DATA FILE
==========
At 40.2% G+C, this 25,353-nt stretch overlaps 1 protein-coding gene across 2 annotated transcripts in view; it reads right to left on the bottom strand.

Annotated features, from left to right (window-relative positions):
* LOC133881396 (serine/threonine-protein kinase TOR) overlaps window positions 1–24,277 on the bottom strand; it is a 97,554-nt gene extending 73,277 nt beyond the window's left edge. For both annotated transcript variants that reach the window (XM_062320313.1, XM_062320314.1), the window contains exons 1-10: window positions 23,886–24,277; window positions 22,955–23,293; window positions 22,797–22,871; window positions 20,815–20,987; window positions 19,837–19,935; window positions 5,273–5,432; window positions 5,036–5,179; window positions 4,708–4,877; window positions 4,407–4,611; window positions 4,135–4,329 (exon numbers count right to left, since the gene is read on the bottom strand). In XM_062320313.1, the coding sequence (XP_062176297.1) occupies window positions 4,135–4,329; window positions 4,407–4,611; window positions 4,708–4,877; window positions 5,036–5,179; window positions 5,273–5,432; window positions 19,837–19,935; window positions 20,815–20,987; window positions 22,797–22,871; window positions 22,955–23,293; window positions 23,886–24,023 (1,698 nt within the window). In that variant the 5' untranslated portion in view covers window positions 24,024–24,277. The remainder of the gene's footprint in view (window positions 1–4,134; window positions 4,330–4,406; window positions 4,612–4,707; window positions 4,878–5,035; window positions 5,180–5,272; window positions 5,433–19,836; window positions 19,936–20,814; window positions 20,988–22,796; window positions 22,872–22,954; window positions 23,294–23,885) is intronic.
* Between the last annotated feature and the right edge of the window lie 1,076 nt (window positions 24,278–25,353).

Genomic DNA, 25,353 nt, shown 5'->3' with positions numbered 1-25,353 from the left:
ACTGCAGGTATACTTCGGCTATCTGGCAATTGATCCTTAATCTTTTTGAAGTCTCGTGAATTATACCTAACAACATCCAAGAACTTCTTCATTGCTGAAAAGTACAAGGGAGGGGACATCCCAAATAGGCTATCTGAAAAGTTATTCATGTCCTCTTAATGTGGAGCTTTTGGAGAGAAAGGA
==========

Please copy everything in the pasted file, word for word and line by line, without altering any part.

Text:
At 40.2% G+C, this 25,353-nt stretch overlaps 1 protein-coding gene across 2 annotated transcripts in view; it reads right to left on the bottom strand.

Annotated features, from left to right (window-relative positions):
* LOC133881396 (serine/threonine-protein kinase TOR) overlaps window positions 1–24,277 on the bottom strand; it is a 97,554-nt gene extending 73,277 nt beyond the window's left edge. For both annotated transcript variants that reach the window (XM_062320313.1, XM_062320314.1), the window contains exons 1-10: window positions 23,886–24,277; window positions 22,955–23,293; window positions 22,797–22,871; window positions 20,815–20,987; window positions 19,837–19,935; window positions 5,273–5,432; window positions 5,036–5,179; window positions 4,708–4,877; window positions 4,407–4,611; window positions 4,135–4,329 (exon numbers count right to left, since the gene is read on the bottom strand). In XM_062320313.1, the coding sequence (XP_062176297.1) occupies window positions 4,135–4,329; window positions 4,407–4,611; window positions 4,708–4,877; window positions 5,036–5,179; window positions 5,273–5,432; window positions 19,837–19,935; window positions 20,815–20,987; window positions 22,797–22,871; window positions 22,955–23,293; window positions 23,886–24,023 (1,698 nt within the window). In that variant the 5' untranslated portion in view covers window positions 24,024–24,277. The remainder of the gene's footprint in view (window positions 1–4,134; window positions 4,330–4,406; window positions 4,612–4,707; window positions 4,878–5,035; window positions 5,180–5,272; window positions 5,433–19,836; window positions 19,936–20,814; window positions 20,988–22,796; window positions 22,872–22,954; window positions 23,294–23,885) is intronic.
* Between the last annotated feature and the right edge of the window lie 1,076 nt (window positions 24,278–25,353).

Genomic DNA, 25,353 nt, shown 5'->3' with positions numbered 1-25,353 from the left:
ACTGCAGGTATACTTCGGCTATCTGGCAATTGATCCTTAATCTTTTTGAAGTCTCGTGAATTATACCTAACAACATCCAAGAACTTCTTCATTGCTGAAAAGTACAAGGGAGGGGACATCCCAAATAGGCTATCTGAAAAGTTATTCATGTCCTCTTAATGTGGAGCTTTTGGAGAGAAAGGA